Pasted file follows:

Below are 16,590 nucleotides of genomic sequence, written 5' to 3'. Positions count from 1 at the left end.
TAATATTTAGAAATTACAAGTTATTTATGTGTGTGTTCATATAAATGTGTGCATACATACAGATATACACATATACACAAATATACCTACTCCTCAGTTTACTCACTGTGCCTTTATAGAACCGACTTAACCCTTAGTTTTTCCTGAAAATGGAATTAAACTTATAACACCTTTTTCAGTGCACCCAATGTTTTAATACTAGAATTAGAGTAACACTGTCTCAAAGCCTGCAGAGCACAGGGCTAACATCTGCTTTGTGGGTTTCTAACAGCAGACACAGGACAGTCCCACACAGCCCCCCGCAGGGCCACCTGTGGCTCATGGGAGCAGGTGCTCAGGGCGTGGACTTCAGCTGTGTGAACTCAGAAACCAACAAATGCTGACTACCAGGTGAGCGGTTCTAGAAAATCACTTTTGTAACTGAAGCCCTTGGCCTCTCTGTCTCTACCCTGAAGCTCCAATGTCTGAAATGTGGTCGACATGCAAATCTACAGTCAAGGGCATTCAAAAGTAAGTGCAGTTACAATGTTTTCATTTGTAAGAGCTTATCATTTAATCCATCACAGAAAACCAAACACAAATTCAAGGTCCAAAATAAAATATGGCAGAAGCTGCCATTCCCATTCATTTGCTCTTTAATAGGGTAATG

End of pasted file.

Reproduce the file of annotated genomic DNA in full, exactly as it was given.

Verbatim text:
Below are 16,590 nucleotides of genomic sequence, written 5' to 3'. Positions count from 1 at the left end.
TAATATTTAGAAATTACAAGTTATTTATGTGTGTGTTCATATAAATGTGTGCATACATACAGATATACACATATACACAAATATACCTACTCCTCAGTTTACTCACTGTGCCTTTATAGAACCGACTTAACCCTTAGTTTTTCCTGAAAATGGAATTAAACTTATAACACCTTTTTCAGTGCACCCAATGTTTTAATACTAGAATTAGAGTAACACTGTCTCAAAGCCTGCAGAGCACAGGGCTAACATCTGCTTTGTGGGTTTCTAACAGCAGACACAGGACAGTCCCACACAGCCCCCCGCAGGGCCACCTGTGGCTCATGGGAGCAGGTGCTCAGGGCGTGGACTTCAGCTGTGTGAACTCAGAAACCAACAAATGCTGACTACCAGGTGAGCGGTTCTAGAAAATCACTTTTGTAACTGAAGCCCTTGGCCTCTCTGTCTCTACCCTGAAGCTCCAATGTCTGAAATGTGGTCGACATGCAAATCTACAGTCAAGGGCATTCAAAAGTAAGTGCAGTTACAATGTTTTCATTTGTAAGAGCTTATCATTTAATCCATCACAGAAAACCAAACACAAATTCAAGGTCCAAAATAAAATATGGCAGAAGCTGCCATTCCCATTCATTTGCTCTTTAATAGGGTAATG